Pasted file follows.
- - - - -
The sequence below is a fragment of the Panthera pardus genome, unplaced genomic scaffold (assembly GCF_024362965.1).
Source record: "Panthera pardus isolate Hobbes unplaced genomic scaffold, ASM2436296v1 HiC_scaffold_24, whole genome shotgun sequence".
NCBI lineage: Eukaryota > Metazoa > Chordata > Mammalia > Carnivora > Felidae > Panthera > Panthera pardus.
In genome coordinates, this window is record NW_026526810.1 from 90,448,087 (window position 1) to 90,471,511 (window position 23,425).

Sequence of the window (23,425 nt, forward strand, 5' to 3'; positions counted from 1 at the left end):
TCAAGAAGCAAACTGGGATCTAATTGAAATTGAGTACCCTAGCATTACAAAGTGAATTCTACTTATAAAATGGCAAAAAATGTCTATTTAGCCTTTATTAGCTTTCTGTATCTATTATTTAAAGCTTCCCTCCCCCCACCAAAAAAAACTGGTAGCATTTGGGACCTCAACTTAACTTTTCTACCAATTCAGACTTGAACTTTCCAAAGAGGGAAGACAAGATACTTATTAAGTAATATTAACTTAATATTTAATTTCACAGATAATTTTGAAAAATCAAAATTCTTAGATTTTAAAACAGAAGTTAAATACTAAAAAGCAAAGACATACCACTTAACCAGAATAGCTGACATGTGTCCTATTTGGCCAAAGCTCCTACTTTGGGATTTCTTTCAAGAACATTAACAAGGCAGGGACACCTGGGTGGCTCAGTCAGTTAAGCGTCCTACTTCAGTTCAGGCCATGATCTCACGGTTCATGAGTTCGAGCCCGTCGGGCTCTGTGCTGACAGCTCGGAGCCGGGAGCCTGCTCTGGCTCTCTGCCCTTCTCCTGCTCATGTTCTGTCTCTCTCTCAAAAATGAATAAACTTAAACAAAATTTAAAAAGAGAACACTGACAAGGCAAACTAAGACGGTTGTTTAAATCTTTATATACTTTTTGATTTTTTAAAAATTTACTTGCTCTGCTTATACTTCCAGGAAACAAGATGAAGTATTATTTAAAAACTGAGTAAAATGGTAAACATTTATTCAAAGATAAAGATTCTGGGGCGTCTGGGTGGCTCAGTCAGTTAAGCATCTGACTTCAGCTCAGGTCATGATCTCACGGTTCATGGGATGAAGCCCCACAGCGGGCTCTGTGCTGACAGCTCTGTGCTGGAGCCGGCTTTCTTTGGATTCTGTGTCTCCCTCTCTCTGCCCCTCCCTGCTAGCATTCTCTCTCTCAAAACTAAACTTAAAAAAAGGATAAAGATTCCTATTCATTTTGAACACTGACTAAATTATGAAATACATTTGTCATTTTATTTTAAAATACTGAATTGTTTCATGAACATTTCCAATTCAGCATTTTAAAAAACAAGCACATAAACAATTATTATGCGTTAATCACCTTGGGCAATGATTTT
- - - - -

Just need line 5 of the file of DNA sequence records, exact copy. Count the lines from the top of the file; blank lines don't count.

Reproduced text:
Sequence of the window (23,425 nt, forward strand, 5' to 3'; positions counted from 1 at the left end):